(WASHINGTON) — As the debate rages among politicians and education administrators over the reopening of schools in the coming months, former Democratic presidential candidate Julián Castro, the father of two young children, says he doesn’t feel “comfortable” with the prospect of in-person instruction.

“I know, you know, from everything that we read as parents, that it would be better for them, learning-wise, to be able to be in a classroom with a teacher, but I don’t think that it’s safe right now,” said Castro, whose home state of Texas remains in the midst of a weeks-long surge in both novel coronavirus cases and deaths, in an ABC News Live interview on Monday. “I don’t think it’s safe for the kids and I don’t trust that it’s safe for the teachers and the staff either.”

For the past month, President Donald Trump and his administration have been outspoken in their desire to see schools reopen, even as the pandemic has wreaked havoc in southern states where students typically return to the classroom in August. Vice President Mike Pence and Education Secretary Betsy DeVos visited a North Carolina private school last week that had reopened and DeVos characterized the situation as “not a matter of if schools reopen, it’s a matter of how they do so safely.”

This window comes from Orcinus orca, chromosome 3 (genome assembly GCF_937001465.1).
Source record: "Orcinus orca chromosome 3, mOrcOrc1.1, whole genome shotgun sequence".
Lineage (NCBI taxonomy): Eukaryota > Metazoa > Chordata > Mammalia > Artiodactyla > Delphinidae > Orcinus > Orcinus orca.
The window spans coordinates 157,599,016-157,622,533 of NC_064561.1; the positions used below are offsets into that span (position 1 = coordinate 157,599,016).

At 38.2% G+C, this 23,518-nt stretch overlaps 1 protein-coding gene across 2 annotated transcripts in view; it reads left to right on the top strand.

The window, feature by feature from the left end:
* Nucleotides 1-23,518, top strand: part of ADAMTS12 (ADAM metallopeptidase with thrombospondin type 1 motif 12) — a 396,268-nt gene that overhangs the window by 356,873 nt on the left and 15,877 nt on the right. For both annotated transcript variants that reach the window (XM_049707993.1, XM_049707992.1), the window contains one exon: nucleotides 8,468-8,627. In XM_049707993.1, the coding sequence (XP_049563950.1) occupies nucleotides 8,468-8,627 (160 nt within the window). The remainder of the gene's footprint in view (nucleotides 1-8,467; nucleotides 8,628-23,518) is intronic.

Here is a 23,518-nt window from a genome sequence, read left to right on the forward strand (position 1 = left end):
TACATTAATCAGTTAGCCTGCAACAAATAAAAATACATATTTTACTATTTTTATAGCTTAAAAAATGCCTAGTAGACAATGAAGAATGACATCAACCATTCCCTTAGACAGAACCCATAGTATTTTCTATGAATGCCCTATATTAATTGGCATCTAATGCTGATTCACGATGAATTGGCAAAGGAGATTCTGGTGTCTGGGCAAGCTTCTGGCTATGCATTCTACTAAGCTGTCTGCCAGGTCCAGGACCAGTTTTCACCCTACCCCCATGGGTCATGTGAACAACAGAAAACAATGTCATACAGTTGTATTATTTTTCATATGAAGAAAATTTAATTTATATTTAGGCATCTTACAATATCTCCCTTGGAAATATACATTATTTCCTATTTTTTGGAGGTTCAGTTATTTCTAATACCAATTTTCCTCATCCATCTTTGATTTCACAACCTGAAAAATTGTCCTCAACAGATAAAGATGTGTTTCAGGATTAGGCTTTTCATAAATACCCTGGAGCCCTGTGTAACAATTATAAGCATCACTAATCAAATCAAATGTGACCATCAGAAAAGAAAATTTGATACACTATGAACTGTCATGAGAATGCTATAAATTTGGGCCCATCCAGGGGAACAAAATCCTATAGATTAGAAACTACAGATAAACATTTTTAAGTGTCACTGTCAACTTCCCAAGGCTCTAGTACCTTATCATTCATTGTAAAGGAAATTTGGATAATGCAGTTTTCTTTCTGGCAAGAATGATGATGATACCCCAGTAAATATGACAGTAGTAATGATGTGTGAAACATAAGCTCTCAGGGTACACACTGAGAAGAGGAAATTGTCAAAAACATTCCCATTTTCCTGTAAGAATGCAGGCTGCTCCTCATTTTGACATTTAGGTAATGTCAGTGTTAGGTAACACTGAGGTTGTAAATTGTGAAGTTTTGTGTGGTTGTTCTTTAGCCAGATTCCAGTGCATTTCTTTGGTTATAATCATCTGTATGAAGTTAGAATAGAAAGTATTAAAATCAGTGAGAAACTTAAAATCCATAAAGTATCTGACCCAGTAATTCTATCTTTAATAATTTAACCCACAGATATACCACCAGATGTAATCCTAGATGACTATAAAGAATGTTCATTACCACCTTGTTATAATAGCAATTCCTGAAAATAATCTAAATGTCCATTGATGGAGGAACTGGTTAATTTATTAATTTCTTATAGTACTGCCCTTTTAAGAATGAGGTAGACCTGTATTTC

In describing his opposition to the move, the former housing and urban development secretary and San Antonio, Texas, mayor pointed to the impact virus transmission can potentially have beyond those physically in the classroom, foreseeing situations where “the kids may spread it among themselves and come back home to their parents or grandparents and spread it to them.”

Castro was personally affected by the pandemic last month when his stepmother Alice died after contracting the virus. On Monday, he described the impact her death has had upon him and the perspective he’d gained in the aftermath.

“It’s really driven home for me how terrible this virus has been to many families across the country,” Castro said. “Particularly, the circumstances that loved ones have faced because, like my stepmom, you know, they go to the hospital and then oftentimes don’t get to see their family members for weeks if they recover, or perhaps ever.”